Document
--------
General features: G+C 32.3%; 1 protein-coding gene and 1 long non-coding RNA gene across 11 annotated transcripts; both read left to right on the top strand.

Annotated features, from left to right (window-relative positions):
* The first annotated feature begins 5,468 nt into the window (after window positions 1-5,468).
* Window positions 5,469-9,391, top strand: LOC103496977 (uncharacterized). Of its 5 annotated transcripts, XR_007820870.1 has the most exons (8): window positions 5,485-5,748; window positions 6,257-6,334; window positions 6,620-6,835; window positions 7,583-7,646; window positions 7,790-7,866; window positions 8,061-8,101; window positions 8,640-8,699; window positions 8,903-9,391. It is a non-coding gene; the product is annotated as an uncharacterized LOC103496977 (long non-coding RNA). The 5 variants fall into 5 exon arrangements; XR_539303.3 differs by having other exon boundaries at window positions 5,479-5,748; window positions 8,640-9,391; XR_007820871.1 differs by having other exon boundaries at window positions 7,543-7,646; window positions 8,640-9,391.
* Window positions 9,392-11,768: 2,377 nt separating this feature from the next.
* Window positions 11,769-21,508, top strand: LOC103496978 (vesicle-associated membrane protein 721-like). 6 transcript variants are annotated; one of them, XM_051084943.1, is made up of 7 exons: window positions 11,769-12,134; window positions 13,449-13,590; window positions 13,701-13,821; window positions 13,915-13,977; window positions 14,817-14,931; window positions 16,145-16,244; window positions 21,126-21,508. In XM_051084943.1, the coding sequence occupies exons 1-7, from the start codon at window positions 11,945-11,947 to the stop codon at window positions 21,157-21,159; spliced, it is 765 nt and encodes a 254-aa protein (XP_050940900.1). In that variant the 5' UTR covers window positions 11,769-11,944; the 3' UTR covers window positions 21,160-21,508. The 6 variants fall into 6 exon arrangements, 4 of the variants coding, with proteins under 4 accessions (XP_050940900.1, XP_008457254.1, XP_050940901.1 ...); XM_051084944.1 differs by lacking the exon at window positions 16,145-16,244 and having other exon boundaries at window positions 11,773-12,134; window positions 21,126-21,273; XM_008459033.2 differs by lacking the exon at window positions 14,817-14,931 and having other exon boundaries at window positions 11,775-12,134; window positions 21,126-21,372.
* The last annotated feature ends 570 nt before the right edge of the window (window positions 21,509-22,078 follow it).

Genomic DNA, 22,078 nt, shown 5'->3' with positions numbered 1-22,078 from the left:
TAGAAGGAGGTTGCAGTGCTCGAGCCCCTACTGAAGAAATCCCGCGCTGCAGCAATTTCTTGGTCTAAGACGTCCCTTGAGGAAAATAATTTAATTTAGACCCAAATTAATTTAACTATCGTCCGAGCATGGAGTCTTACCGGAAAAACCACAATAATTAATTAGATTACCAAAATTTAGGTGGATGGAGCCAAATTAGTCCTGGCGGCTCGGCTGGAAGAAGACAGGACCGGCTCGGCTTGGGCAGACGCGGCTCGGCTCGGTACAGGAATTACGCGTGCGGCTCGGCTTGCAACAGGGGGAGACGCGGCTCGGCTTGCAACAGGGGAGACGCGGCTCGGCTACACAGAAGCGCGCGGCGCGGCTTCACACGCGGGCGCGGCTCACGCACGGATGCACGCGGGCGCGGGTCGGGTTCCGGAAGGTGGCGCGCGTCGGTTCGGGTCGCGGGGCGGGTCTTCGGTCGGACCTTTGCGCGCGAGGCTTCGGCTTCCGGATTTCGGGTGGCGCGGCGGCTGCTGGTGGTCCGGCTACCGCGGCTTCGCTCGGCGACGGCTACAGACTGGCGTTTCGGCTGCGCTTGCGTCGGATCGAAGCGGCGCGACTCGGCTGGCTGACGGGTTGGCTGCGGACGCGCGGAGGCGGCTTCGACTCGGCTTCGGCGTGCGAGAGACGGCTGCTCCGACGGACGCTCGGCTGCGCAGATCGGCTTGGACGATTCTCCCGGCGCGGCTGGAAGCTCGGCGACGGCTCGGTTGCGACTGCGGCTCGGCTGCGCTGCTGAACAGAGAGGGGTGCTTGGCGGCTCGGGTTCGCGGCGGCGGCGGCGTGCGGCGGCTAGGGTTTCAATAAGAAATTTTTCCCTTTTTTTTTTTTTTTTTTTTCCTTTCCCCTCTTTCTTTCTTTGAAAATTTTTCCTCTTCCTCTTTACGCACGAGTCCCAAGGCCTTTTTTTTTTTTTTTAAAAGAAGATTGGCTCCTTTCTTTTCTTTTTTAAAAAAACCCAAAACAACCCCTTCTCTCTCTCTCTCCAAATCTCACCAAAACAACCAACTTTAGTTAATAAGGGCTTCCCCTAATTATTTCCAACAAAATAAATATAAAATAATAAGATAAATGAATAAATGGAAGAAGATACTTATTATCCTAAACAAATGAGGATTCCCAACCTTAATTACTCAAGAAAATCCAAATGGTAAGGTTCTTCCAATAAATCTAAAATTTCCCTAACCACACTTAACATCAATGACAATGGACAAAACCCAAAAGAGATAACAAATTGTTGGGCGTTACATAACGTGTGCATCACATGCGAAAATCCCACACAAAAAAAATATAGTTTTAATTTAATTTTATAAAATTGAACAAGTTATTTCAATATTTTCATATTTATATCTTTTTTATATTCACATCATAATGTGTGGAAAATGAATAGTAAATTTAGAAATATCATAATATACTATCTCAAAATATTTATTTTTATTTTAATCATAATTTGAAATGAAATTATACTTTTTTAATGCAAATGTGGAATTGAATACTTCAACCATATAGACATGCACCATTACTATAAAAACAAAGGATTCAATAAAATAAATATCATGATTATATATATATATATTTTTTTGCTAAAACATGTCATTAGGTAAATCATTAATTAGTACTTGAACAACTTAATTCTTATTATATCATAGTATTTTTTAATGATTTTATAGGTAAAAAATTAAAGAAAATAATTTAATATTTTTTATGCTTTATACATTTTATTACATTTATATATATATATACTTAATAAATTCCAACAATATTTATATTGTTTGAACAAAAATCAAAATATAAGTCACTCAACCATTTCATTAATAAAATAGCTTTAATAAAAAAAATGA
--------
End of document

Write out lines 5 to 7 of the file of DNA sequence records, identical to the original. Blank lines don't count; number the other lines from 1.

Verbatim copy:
* Window positions 9,392-11,768: 2,377 nt separating this feature from the next.
* Window positions 11,769-21,508, top strand: LOC103496978 (vesicle-associated membrane protein 721-like). 6 transcript variants are annotated; one of them, XM_051084943.1, is made up of 7 exons: window positions 11,769-12,134; window positions 13,449-13,590; window positions 13,701-13,821; window positions 13,915-13,977; window positions 14,817-14,931; window positions 16,145-16,244; window positions 21,126-21,508. In XM_051084943.1, the coding sequence occupies exons 1-7, from the start codon at window positions 11,945-11,947 to the stop codon at window positions 21,157-21,159; spliced, it is 765 nt and encodes a 254-aa protein (XP_050940900.1). In that variant the 5' UTR covers window positions 11,769-11,944; the 3' UTR covers window positions 21,160-21,508. The 6 variants fall into 6 exon arrangements, 4 of the variants coding, with proteins under 4 accessions (XP_050940900.1, XP_008457254.1, XP_050940901.1 ...); XM_051084944.1 differs by lacking the exon at window positions 16,145-16,244 and having other exon boundaries at window positions 11,773-12,134; window positions 21,126-21,273; XM_008459033.2 differs by lacking the exon at window positions 14,817-14,931 and having other exon boundaries at window positions 11,775-12,134; window positions 21,126-21,372.
* The last annotated feature ends 570 nt before the right edge of the window (window positions 21,509-22,078 follow it).